How Many Illusions in a Show?

How Many Illusions in a Show?

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First, the general accepted trade definition of an illusion is a large scale magic effect.

General expectations that come with an illusion performance are a physical illusion prop, scale and production value. The general expectation of an illusion show (that distinguishes it from a stage magic show) is that the show features a number of illusions.

The actual number will also vary from who you ask. For illusionists such as Hans Klok, he probably does three dozen illusions in a show due to the speed he performs at. Others could do as little as 3 illusions in a theatre show and the show may still play big due to their performing style and personality.

There are no rules to the maximum number of illusions in a show as you will ultimately be limited by your own illusion repertoire, stage size, backstage size and availability of crew. However, depending on the duration of the show, you probably need at least 2 illusions for the show to be considered an illusion show. In a 30-minute show, 3 or 4 illusions is a good number.

Hector Bo StaffHector performing the “Bo Staff” illusion

Most of my shows are between 30min – 75min. I have never done a show with more than 10 illusions in a single show. Here is an indicative guide of what I think will fit most illusionists:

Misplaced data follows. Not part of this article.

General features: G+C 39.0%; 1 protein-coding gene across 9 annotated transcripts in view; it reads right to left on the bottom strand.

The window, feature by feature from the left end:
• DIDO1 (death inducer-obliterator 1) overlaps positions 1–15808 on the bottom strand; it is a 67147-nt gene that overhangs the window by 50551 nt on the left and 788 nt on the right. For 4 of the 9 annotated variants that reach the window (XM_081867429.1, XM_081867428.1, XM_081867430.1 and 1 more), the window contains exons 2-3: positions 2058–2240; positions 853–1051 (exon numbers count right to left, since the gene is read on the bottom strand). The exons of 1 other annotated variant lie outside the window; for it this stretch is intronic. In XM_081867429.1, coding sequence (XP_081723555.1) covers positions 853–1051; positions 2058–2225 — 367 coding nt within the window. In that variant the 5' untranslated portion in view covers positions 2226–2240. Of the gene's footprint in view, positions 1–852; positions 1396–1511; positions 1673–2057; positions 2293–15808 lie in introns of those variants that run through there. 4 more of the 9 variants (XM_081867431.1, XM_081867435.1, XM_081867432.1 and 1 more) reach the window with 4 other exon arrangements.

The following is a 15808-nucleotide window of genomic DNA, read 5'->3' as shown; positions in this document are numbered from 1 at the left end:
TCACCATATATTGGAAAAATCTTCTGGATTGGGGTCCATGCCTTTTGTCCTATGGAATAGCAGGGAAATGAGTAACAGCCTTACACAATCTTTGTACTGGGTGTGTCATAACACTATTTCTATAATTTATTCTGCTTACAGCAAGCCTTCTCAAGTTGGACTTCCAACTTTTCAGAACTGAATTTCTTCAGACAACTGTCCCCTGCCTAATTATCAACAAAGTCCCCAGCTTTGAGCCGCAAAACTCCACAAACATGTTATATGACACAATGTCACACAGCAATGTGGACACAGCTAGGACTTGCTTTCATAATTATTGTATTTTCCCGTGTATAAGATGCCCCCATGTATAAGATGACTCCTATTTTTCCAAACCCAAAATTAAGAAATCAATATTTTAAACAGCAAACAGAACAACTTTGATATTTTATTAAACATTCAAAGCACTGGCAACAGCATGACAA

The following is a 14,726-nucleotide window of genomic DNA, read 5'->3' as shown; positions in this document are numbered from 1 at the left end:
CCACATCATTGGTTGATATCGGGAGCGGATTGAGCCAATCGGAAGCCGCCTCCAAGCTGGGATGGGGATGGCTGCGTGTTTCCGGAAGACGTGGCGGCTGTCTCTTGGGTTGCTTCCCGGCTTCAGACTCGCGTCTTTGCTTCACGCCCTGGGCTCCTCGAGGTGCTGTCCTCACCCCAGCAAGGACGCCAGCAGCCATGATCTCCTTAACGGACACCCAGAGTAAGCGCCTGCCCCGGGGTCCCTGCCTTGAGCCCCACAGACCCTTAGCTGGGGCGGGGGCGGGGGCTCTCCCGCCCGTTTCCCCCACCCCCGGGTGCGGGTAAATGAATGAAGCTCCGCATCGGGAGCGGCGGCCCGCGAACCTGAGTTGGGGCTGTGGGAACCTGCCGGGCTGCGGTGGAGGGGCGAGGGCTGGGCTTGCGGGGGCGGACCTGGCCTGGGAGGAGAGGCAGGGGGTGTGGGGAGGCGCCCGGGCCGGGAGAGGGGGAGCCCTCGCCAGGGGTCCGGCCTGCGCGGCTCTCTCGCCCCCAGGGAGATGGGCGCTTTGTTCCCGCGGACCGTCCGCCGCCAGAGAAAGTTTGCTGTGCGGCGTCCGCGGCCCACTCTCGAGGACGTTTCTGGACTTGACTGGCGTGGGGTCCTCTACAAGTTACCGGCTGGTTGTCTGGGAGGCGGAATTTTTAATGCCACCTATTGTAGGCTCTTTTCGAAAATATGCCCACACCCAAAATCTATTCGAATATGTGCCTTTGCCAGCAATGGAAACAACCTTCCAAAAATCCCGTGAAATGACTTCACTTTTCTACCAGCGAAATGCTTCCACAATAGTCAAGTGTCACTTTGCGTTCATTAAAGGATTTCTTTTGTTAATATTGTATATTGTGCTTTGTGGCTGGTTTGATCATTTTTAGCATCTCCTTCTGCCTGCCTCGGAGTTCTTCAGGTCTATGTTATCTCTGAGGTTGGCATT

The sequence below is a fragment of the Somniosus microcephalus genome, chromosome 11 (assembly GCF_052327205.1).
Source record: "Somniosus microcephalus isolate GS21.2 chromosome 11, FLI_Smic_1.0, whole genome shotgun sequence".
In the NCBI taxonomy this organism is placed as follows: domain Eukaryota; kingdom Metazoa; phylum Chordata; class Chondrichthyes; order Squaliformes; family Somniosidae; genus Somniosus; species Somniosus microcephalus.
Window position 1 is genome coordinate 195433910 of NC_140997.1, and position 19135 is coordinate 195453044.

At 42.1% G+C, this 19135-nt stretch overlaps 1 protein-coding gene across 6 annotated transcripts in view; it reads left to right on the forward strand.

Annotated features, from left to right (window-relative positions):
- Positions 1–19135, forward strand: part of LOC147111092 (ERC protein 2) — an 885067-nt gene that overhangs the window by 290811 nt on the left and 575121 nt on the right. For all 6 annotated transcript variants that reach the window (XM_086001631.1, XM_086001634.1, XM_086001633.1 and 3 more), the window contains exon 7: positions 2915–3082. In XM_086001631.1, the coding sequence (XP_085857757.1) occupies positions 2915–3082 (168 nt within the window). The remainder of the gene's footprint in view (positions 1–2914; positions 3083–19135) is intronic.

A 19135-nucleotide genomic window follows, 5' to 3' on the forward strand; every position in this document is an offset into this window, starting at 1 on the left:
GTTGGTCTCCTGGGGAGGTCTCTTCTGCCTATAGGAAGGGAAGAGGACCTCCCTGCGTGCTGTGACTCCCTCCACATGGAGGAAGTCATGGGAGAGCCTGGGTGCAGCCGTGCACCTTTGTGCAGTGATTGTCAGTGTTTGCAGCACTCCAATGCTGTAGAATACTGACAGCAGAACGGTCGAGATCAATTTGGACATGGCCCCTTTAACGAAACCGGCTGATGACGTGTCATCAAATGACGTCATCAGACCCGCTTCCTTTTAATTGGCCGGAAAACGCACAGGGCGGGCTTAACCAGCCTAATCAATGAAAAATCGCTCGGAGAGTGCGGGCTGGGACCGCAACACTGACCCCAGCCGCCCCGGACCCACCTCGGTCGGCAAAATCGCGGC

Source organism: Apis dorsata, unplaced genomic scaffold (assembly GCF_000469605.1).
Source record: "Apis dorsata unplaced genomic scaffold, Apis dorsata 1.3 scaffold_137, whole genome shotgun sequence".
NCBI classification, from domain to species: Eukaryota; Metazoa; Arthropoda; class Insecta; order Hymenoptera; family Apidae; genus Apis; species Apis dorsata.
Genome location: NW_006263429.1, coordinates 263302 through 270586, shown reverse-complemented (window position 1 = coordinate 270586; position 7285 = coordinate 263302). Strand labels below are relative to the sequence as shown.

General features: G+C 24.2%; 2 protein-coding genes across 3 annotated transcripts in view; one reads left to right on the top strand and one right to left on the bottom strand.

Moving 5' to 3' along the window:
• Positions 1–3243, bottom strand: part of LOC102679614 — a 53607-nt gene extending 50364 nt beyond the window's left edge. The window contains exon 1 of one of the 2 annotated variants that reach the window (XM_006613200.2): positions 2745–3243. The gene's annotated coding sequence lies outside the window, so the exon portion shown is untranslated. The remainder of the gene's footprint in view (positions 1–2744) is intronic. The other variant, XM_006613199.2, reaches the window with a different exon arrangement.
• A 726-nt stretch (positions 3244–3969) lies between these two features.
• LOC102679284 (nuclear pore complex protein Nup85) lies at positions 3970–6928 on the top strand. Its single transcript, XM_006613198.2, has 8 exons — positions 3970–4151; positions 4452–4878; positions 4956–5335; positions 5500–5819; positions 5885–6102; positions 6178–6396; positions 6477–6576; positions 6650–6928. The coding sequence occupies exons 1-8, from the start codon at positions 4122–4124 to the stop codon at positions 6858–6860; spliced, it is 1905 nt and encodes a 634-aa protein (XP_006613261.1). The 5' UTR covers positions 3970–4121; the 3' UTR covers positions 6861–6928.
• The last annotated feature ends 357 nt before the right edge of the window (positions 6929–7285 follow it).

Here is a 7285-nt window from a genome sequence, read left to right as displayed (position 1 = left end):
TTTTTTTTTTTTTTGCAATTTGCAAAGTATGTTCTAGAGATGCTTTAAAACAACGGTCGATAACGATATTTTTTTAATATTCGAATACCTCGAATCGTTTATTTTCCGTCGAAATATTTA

• 30 min Show: 3 – 4 Illusions
  • 45 min Show: 4 – 5 illusions
  • 60 min Show: 6 – 7 illusions
  • 75 min Show: 7 – 8 illusions

The general formula for an illusion show is to alternate between an illusion with a stand-up or silent stage piece. This creates variety in the show and is also a practical structure as it allows the crew to set the stage for each illusion number.

Most illusion shows will open with an illusion or an impressive silent stage magic act that leads to an illusion. Many times, the silent stage act is performed first because of the loads and pre-sets needed.

Most illusion shows also close with an illusion, although it is also common to close with a sentimental stage piece to end on an emotional high, as opposed to a visual spectacle. I have used both types of performances to end an illusion show.

How many illusions do you have in your show?

Piece by PieceAdam & Selina performing “Piece by Piece”

 

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